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Political / Economic Section
 
April 21, 2011 - Secretary Clinton holds a bilateral meeting with Dutch Foreign Minister Uri Rosenthal, at the Department of State. State Department photo by Michael Gross

April 21, 2011 - Secretary Clinton holds a bilateral meeting with Dutch Foreign Minister Uri Rosenthal, at the Department of State. State Department photo by Michael Gross

The Political-Economic Section assists the Front Office in the conduct of bilateral relations with the Dutch Government on political and economic policy matters, as well as a full range of transnational issues. In addition, the Section ensures the Department of State and other U.S. government agencies are aware of significant political and economic developments in the Netherlands. The section is also responsible for coordinating U.S. and Dutch positions in multilateral fora.

The Section also has the lead on bilateral counterterrorism and law enforcement policy issues within the Mission in consultation with the Department of Homeland Security, Department of Justice, FBI, DEA and the Department of State.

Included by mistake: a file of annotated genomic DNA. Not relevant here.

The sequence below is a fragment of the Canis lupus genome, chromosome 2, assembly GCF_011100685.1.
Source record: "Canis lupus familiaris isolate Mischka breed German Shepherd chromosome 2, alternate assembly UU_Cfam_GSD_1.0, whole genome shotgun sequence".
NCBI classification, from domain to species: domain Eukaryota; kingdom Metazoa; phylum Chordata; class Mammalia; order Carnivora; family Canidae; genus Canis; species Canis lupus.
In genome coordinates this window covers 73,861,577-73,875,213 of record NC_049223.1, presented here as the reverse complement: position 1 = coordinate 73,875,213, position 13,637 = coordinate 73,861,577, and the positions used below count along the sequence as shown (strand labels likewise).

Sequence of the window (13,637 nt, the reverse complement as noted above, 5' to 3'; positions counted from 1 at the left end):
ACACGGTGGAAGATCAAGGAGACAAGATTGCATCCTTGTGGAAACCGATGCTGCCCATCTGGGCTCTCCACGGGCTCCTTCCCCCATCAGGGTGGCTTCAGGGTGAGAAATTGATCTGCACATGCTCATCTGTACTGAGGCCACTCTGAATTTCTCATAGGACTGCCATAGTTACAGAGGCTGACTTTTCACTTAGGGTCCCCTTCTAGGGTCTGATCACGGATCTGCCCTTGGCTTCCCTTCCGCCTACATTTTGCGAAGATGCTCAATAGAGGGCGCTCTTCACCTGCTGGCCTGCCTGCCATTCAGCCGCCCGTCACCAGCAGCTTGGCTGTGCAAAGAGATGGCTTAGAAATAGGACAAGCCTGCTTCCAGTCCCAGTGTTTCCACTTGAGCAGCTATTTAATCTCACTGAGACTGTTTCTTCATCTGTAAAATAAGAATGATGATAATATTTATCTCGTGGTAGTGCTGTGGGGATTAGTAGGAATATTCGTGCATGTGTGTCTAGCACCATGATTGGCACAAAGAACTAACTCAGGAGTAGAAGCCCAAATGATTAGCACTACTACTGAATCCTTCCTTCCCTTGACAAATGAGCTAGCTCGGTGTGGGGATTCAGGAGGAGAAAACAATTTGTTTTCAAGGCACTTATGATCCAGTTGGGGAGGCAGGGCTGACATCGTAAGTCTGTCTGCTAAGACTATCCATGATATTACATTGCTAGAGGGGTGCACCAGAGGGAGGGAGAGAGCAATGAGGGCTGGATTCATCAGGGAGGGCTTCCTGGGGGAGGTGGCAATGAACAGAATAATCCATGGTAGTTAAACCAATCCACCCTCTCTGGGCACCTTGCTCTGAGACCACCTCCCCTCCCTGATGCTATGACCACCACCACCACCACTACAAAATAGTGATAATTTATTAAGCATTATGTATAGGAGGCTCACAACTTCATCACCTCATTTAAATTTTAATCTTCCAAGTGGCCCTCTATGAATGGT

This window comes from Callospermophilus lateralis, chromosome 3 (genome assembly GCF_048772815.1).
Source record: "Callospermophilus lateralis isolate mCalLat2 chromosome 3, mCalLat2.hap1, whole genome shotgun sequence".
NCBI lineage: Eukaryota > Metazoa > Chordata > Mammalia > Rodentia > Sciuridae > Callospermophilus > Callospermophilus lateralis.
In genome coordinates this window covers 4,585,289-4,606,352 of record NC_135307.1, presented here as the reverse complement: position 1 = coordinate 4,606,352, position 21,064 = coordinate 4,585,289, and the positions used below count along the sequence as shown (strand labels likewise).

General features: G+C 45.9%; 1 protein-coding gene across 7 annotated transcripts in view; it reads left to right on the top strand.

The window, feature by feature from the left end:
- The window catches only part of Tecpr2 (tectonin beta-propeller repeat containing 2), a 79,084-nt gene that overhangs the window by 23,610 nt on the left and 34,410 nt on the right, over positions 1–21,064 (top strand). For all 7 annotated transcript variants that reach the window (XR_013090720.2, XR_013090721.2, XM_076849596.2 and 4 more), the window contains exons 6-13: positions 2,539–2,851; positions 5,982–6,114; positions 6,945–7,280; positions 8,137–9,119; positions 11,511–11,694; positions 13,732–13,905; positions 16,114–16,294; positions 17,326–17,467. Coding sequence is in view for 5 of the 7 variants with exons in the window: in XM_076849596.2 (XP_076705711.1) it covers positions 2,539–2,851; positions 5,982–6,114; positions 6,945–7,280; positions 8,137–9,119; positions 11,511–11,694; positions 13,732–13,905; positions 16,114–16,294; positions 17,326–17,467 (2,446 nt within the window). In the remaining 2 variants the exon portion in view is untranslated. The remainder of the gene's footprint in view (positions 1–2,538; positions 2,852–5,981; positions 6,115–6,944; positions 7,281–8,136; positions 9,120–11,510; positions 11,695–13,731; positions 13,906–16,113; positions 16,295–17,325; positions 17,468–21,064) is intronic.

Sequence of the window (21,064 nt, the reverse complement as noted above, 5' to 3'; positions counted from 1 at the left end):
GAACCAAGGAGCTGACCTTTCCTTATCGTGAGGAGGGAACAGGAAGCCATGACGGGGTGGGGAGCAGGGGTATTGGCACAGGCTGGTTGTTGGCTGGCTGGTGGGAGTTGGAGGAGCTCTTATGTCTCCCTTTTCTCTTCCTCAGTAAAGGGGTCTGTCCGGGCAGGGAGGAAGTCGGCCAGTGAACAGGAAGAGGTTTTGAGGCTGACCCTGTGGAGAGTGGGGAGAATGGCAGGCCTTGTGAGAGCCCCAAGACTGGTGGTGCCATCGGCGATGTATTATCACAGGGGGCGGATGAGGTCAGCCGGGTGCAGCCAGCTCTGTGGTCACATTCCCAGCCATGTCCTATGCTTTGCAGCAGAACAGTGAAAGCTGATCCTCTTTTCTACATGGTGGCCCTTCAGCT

The section tracks, analyzes and reports on bilateral political, economic and transnational issues by maintaining contact with Dutch government departments, members of parliament, political parties and think tanks, as well as interested non-governmental organizations, academics, individuals and businesses. The officers and staff of the Section use these opportunities to advocate U.S. policy, promote U.S. interests, assess the degree of support for U.S. policies, and promote cooperation with the Dutch Government in areas of mutual concern.

Some of the issues handled by the Political-Economic Section include:

  • Bilateral and multilateral trade policy
  • Technology, including biotechnology, IT, and telecommunications
  • Transportation, including civil aviation
  • Environmental policy, including climate change
  • Counter-terrorism initiatives
  • International development and aid coordination
  • Energy security and infrastructure
  • Financial and economic policy
  • International security issues, including NATO and non-proliferation
  • Multilateral concerns, including UN and EU affairs
  • Human Rights
  • Counternarcotics
  • Law Enforcement
  • Trafficking in Persons

Internship Opportunities

  • Internship Opportunities

    The Political and Economic Section generally has an intern during the fall and spring semesters, as well as the summer months. Interns have unparalleled opportunities to learn about diplomacy first hand, participating actively in the section’s daily work. Applications for internships may be submitted to the Office of Recruitment in the Bureau of Human Resources. 

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